Cue sheet: briefing notes to help a spokesman prepare for an interview with a journalist. The cues should cover the issues that are likely to arise in the interview and approach that should be taken on these issues.


e-PR: Also known as online PR, this involves communications using the Internet/new technology to communicate with stakeholders. This could include tactics from using the company website effectively, to a "word-of-mouth" campaign using email (known as viral marketing).

Editorial: written materials composed to communicate key messages to the various audiences identified by the client and consultancy.

Embargo: a warning to the media not to publish a news item until the date specified on the release.

Environmental Communications: PR sector specializing in communication on sustainable use of resources, environmental impact of business and corporate social responsibility.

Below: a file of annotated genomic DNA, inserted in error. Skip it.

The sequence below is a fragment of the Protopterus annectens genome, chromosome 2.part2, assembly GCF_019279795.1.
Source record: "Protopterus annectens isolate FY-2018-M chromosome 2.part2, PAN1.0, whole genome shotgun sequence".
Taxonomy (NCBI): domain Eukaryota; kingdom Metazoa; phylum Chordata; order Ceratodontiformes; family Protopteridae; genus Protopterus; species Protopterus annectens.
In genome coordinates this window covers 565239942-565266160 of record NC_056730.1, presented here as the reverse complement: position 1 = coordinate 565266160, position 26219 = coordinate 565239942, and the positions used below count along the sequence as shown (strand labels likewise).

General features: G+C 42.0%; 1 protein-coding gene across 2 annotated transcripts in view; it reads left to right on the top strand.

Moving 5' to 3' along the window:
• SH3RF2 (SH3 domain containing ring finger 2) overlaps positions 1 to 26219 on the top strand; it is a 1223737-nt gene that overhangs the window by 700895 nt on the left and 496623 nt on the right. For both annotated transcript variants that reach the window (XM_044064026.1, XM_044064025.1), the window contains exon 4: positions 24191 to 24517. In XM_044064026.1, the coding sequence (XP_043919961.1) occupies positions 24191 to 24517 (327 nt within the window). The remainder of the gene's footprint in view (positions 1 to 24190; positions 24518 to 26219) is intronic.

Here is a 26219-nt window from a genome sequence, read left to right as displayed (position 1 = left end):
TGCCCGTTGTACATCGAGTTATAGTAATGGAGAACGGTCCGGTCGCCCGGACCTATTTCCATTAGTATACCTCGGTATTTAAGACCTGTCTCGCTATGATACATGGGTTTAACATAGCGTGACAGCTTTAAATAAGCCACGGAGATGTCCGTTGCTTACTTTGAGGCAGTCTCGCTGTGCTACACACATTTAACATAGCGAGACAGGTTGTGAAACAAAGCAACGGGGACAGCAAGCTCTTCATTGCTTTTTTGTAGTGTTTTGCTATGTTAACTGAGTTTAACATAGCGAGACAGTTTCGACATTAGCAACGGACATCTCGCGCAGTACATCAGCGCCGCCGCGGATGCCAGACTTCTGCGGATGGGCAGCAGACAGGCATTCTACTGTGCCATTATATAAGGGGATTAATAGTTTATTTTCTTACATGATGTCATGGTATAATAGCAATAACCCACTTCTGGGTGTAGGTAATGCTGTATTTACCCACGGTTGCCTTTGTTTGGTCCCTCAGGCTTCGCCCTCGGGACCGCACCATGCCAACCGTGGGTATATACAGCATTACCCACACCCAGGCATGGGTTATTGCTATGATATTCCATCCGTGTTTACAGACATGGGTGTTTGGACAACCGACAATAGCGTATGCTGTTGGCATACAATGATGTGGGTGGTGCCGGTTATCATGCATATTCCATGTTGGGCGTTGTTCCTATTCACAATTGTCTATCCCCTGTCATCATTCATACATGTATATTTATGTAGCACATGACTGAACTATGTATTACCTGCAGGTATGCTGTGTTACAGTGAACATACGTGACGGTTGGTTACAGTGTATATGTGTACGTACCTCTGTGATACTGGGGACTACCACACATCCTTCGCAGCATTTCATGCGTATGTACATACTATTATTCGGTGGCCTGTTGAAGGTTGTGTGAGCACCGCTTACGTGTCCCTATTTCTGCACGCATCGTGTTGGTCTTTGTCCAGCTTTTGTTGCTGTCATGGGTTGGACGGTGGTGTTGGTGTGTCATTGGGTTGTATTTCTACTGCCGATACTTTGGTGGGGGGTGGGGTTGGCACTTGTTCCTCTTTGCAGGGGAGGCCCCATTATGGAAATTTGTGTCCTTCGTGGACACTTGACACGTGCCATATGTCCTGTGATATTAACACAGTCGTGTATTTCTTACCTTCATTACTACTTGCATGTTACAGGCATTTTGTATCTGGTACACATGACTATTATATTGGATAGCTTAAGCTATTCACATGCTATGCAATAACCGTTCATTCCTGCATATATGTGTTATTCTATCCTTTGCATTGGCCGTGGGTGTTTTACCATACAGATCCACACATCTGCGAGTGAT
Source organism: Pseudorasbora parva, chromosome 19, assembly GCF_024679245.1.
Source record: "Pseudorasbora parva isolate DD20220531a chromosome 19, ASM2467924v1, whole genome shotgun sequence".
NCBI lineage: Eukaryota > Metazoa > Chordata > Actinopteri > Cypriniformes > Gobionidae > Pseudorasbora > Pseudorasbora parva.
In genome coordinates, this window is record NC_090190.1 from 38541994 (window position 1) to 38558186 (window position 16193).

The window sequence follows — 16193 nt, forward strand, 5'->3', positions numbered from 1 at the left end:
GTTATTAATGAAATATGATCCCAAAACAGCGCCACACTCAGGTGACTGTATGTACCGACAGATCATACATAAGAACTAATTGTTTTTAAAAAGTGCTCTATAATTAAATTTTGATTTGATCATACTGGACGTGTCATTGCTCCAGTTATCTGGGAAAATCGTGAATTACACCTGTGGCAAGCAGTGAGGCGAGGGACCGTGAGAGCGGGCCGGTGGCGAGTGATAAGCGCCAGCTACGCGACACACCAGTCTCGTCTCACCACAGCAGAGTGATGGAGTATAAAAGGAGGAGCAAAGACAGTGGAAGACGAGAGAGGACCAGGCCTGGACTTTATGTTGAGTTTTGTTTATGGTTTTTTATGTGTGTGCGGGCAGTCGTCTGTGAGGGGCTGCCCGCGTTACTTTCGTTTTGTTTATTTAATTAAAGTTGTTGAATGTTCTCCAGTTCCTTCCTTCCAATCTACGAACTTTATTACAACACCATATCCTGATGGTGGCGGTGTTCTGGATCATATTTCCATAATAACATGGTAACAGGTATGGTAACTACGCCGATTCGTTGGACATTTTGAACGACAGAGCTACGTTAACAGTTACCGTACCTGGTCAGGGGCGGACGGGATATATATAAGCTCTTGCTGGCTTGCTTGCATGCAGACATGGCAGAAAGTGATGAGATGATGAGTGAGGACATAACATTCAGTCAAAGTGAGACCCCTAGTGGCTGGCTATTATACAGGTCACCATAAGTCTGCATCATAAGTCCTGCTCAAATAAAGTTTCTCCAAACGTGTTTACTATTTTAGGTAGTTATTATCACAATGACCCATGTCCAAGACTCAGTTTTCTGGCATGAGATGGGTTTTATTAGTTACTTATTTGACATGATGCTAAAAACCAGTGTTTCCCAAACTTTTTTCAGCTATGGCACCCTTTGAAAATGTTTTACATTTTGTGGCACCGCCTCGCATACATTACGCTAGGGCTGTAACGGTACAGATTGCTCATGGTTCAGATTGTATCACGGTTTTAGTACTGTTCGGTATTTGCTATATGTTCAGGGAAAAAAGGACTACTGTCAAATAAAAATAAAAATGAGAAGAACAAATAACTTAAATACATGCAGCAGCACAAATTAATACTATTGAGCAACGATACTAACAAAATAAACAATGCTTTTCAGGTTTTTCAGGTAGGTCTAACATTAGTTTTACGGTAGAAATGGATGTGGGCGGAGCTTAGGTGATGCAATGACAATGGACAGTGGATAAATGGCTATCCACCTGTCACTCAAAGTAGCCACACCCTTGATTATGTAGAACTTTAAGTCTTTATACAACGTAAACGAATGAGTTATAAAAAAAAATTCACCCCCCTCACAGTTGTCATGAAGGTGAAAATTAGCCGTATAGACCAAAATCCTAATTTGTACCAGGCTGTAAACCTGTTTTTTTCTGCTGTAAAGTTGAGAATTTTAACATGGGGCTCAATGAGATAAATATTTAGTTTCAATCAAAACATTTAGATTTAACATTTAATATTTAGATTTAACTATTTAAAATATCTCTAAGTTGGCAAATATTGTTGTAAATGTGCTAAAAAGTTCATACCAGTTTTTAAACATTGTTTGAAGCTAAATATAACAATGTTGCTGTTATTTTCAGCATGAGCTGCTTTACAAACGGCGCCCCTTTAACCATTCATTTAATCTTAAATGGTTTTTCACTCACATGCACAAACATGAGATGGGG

Evaluation: The continuous process of measuring the impact of a PR campaign from start to finish.

Expenses: The charges consultancies make for expenditure incurred on client programs, such as print, travel, telephones, mailing costs, and so on. Usually charged monthly in arrears against agreed budgets and often with some items subject to standard consultancy mark-ups.

Exclusive: a news story offered by a PR practitioner to a single newspaper title, radio, website, or TV station.

Exposure: the extent to which the target audience becomes aware of a person, message, activity, theme or organization through the efforts of PR.


FCA: Accountancy qualification often held by investor relations and financial PR people.

Feature article: a broad or in-depth newspaper, magazine, Internet, radio or TV article that discusses, analyses or interprets an issue, subject or trend. A feature generally takes longer to research and produce than a news story.